previous injury checks; pre-employment physical
examinations; polygraph examination results; and all
other records that document the selection process.
See 3.1.026 for security clearances on hired
applicants.
› 2 2 29 CFR 1602.31(a) (State Agencies)
› 29 CFR 1602.49 (State Universities)
› CAUTION: Does not include criminal history checks. See
item number 3.1.026
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Criminal conviction and sex offender background check requirements. The
camp management shall have on file a record of any criminal conviction
and a sex offender registration check for all adult staff members and all adult
volunteers working at the camp before the staff member or volunteer has
unsupervised contact with children at the camp. If the records are located
off-site, a letter from the national or regional headquarters of the camp
organization stating the names of individuals at the camp site for whom
background checks have been conducted, shall be available at the camp
site. All records of criminal convictions and written evaluations for a camp or
camping organization shall be made available to department personnel
within two business days upon request.
Youth camps are responsible for ensuring that criminal and sex offender
background checks have been conducted for international staff obtained
through the J-1 visa process, and that documentation of these checks are
located with other staff background checks. Records of criminal convictions
and sex offender status shall be obtained by ????
(1) performing an annual criminal background check using a
criminal history database for each adult staff member's and each
adult volunteer's permanent residence. If the staff member or adult
volunteer has a temporary or an educational residence, an annual
criminal background check shall include searching under the
permanent, temporary and educational address, as applicable. The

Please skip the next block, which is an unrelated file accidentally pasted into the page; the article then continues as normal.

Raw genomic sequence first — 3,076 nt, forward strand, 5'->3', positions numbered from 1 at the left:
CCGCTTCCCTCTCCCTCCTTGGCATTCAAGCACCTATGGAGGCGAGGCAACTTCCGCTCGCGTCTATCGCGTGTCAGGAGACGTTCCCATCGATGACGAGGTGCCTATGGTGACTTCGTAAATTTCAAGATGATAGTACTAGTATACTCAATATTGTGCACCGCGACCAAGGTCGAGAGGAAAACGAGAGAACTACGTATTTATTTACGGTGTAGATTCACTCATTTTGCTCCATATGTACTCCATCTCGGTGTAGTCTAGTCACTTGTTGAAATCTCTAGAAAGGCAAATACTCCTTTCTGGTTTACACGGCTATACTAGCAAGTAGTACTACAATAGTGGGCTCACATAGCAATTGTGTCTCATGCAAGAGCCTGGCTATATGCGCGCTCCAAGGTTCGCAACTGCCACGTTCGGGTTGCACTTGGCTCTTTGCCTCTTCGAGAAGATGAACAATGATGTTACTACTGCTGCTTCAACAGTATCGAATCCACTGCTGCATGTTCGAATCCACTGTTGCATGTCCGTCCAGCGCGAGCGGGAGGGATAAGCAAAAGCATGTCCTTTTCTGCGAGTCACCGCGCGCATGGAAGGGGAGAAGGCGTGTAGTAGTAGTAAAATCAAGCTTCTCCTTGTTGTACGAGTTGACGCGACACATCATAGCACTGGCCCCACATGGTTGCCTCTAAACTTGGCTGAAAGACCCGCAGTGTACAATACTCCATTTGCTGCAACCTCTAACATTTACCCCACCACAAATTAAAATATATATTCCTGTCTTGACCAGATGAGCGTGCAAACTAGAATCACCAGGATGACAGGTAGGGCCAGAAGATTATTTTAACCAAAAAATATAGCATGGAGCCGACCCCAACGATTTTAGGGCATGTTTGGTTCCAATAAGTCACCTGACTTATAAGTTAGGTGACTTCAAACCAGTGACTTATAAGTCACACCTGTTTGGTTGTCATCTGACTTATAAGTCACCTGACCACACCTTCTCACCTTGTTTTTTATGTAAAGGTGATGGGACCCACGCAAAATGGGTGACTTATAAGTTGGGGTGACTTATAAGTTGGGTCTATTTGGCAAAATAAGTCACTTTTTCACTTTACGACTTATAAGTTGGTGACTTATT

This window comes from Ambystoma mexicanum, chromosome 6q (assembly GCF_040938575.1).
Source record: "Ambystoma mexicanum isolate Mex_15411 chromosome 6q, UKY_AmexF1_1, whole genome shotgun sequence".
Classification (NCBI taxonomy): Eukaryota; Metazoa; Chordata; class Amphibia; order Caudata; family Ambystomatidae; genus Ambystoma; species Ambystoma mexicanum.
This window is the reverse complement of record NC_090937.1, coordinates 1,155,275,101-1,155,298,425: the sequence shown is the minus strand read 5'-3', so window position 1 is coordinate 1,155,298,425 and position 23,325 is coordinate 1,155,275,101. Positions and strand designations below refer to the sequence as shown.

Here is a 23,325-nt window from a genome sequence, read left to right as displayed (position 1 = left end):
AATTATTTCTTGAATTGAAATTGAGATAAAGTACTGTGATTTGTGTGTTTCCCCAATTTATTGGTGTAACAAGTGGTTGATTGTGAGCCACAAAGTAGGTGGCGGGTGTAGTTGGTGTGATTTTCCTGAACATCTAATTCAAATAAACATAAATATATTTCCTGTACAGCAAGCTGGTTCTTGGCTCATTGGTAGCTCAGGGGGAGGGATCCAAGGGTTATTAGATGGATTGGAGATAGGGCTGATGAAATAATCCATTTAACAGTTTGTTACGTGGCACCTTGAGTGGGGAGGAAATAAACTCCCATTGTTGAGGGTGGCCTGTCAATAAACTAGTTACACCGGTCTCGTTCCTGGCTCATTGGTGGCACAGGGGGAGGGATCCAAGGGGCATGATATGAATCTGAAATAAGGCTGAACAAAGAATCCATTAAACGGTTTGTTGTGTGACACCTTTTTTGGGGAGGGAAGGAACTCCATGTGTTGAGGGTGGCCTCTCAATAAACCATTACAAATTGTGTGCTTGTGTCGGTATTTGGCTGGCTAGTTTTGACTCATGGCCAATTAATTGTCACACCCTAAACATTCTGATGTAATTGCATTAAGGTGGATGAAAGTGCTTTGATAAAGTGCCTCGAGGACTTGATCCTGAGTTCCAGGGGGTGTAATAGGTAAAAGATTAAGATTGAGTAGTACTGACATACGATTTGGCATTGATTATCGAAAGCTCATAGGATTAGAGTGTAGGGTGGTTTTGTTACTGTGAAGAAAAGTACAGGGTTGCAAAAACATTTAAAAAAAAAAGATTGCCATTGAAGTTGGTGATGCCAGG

criminal history database used for the criminal background check is
to be based on the individual's residences, and may include state,
national or international databases. Documentation of the search
results, whether or not the results are positive, shall be maintained
with the sex offender background documentation; and
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(2) performing an annual background check using a sex offender
registration database for each adult staff member's and each adult
volunteer's permanent residence and educational residence if
applicable, such as the TXDPS - Sex Offender Registry, which may be
accessed at Texas Department of Public Safety - Crime Records
Service. Documentation of the search results, whether or not the
results are positive, shall be maintained with the criminal
background documentation
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http://www.nsopw.gov/Core/Portal.aspx
Camp participants should be given
adequate time to seek legal counsel
prior to signing the form.
 Standard system waiver and release
should be used
 http://www.tamus.edu/assets/files/legal/
doc/WAIVER-INDEMN-MEDICALAUTHOGCFORM-2006-08-29.doc
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Each youth camp shall have at least one adult supervisor who is
responsible for the supervision of no more than ten children in the
camp. For any hazardous activity the supervisor(s) shall be in the
immediate vicinity (within sight and/or hearing) of the campers. An
"all camp" sedentary activity, not requiring physical activity, may